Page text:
Kerry Politzer, piano, compositions; Andrew Rathbun, tenor & soprano sax; Chris Higgins, bass; George Colligan, drums
In a time when many Jazz musicians are hungry for a very narrow spotlight and will rely on gimmicks to propel their careers, these reviewers find solace in the earnest and contemplative music found on pianist, Kerry Politzer's Labyrinth.
Ms Politzer, a Maryland native, grew up listening to classical music. Her mother and grandfather gave her a sense of refined taste, and while she was a student at the New England Conservatory of Music, Professor Manson Devin gave the introspective Kerry Politzer the necessary tools to become a Jazz musician.
Ten years later Politzer has the makings of an authentic artist filled with the promise of becoming a presence in the New York City Jazz scene. Listening to her original compositions, it is apparent that she has something to say. While still a very young woman, her music breathes a subtle maturity and potency.
In her third self-produced CD, Labyrinth, she plays an elegiac piano. Her touch is clean and precise, so it is easy to hear all of her. In her first piece, "Rhode Rage," a samba feel is present. Originally slated to be played on a Fender Rhodes, the piece was adapted for the piano. This gives her the opportunity to create an exciting ebb and flow between the piano's dense chords and the saxophone's sonorous exchanges.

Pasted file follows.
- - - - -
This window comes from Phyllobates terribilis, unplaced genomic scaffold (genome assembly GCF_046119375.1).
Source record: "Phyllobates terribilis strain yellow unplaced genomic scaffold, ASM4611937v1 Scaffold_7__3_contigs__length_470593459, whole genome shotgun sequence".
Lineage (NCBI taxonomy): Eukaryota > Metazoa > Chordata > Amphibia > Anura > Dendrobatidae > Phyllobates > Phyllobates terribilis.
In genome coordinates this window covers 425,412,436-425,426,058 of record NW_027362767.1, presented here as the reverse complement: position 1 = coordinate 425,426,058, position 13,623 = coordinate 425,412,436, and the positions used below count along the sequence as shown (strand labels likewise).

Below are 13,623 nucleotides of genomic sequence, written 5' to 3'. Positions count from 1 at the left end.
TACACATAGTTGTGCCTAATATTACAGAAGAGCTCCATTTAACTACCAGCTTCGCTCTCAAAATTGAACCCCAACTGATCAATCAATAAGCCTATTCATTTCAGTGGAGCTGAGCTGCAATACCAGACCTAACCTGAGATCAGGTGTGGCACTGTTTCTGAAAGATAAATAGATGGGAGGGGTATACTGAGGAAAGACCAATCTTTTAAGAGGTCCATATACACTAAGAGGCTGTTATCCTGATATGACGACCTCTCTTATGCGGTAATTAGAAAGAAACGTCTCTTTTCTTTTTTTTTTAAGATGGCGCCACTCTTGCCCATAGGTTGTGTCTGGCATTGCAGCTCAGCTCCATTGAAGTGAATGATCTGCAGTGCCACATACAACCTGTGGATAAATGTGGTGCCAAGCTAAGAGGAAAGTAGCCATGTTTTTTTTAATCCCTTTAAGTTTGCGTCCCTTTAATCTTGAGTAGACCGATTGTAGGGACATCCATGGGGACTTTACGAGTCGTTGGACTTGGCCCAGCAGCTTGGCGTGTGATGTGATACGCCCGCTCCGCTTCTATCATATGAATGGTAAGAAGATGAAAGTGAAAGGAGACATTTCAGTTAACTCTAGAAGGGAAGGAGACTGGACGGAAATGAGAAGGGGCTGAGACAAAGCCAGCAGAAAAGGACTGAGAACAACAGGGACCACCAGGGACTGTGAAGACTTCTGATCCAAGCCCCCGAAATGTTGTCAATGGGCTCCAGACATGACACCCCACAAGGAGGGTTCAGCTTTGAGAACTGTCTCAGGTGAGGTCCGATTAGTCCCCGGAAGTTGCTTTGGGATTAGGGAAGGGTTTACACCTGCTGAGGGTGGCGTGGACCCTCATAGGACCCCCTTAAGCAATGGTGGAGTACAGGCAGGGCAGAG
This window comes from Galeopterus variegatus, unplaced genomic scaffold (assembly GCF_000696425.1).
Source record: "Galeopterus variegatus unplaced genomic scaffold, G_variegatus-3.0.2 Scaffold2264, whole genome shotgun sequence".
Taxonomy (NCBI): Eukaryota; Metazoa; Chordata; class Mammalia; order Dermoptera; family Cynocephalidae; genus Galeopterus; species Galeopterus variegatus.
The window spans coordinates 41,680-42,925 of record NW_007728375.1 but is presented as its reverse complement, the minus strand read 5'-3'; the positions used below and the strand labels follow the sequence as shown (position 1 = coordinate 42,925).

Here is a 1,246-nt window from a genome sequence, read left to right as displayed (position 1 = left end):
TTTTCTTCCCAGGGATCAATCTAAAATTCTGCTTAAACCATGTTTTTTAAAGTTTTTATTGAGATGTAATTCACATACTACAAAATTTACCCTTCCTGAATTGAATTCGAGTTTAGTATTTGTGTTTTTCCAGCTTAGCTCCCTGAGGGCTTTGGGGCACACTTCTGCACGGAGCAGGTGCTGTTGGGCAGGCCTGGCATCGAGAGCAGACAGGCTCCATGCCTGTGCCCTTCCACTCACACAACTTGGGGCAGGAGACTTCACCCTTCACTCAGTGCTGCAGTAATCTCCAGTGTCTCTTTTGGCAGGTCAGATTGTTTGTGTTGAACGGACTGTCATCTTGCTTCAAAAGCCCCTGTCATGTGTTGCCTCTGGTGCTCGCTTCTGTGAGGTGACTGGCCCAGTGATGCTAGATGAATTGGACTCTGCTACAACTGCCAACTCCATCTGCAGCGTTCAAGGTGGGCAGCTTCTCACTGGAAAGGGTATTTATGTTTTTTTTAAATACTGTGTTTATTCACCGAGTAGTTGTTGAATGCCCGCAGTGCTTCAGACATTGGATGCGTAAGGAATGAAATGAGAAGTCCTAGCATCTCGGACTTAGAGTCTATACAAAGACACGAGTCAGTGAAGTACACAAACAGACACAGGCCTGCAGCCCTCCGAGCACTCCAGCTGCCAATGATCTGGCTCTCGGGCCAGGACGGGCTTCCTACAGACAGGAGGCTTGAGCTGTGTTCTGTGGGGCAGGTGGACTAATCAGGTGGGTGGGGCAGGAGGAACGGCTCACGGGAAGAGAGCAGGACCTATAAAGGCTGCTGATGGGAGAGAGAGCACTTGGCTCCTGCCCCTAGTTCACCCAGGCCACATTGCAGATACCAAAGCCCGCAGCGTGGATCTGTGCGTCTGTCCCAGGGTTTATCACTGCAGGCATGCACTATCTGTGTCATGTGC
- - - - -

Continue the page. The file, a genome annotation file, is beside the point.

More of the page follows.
Her writing is expansive and elicits bountiful interpretations from saxophonist Andrew Rathbun. Bassist Chris Higgins is able to dig deep into Politzer's music, and multi-talented pianist, George Colligan, plays the drums with enough edge to propel the music in a constant forward motion. The brushes, aptly played by Colligan, and the bass solo become perfect foils for Politzer.
A lover of the singing voice, she composes with a singer's ear, as is as evident in her fourth selection, "Hya." This tune is written in 5/4 time and is fashioned out of Politzer's passion for Brazilian music and for the beloved vocalist, Milton Nascimento. The selection called "Labyrinth" finds Politzer's piano on fire with traces of Tristano sprinkled in the mix.
Politzer often writes songs in response to news events, and in "Falling through the Cracks" she composed a song about a case of child abuse. One hears questioning and sorrow flood this composition. Even though the bass and drum give a spirited interpretation, these reviewers would have preferred a solo piano rendition. The personal nature of Politzer's playing style would have allowed the story speak of more intimacy.
Unfortunately, Labyrinth contains only one song of her solo work. "And Away We Go" is a splendid little gem at the tail end. What an added treat for us all if we could have heard more of Politzer's solo piano. Perhaps in her new CD we will be given that opportunity.
By Ayana Lowe and George Chieffet